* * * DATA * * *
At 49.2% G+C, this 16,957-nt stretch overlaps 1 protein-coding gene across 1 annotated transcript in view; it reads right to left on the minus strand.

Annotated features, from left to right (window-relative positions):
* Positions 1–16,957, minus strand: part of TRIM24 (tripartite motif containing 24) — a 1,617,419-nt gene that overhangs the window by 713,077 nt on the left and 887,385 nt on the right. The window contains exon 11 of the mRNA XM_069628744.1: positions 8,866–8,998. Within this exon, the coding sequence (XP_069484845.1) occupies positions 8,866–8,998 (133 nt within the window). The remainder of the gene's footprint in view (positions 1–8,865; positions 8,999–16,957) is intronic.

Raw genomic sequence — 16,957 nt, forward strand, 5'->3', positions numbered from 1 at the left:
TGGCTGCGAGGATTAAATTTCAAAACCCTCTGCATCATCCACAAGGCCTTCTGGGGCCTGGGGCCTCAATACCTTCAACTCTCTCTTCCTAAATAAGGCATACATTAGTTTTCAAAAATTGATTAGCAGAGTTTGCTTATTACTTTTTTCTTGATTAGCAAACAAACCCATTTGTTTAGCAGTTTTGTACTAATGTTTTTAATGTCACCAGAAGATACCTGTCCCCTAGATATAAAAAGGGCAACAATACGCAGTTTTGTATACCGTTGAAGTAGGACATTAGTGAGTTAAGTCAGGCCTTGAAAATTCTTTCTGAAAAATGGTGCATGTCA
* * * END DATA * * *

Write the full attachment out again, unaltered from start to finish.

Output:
At 49.2% G+C, this 16,957-nt stretch overlaps 1 protein-coding gene across 1 annotated transcript in view; it reads right to left on the minus strand.

Annotated features, from left to right (window-relative positions):
* Positions 1–16,957, minus strand: part of TRIM24 (tripartite motif containing 24) — a 1,617,419-nt gene that overhangs the window by 713,077 nt on the left and 887,385 nt on the right. The window contains exon 11 of the mRNA XM_069628744.1: positions 8,866–8,998. Within this exon, the coding sequence (XP_069484845.1) occupies positions 8,866–8,998 (133 nt within the window). The remainder of the gene's footprint in view (positions 1–8,865; positions 8,999–16,957) is intronic.

Raw genomic sequence — 16,957 nt, forward strand, 5'->3', positions numbered from 1 at the left:
TGGCTGCGAGGATTAAATTTCAAAACCCTCTGCATCATCCACAAGGCCTTCTGGGGCCTGGGGCCTCAATACCTTCAACTCTCTCTTCCTAAATAAGGCATACATTAGTTTTCAAAAATTGATTAGCAGAGTTTGCTTATTACTTTTTTCTTGATTAGCAAACAAACCCATTTGTTTAGCAGTTTTGTACTAATGTTTTTAATGTCACCAGAAGATACCTGTCCCCTAGATATAAAAAGGGCAACAATACGCAGTTTTGTATACCGTTGAAGTAGGACATTAGTGAGTTAAGTCAGGCCTTGAAAATTCTTTCTGAAAAATGGTGCATGTCA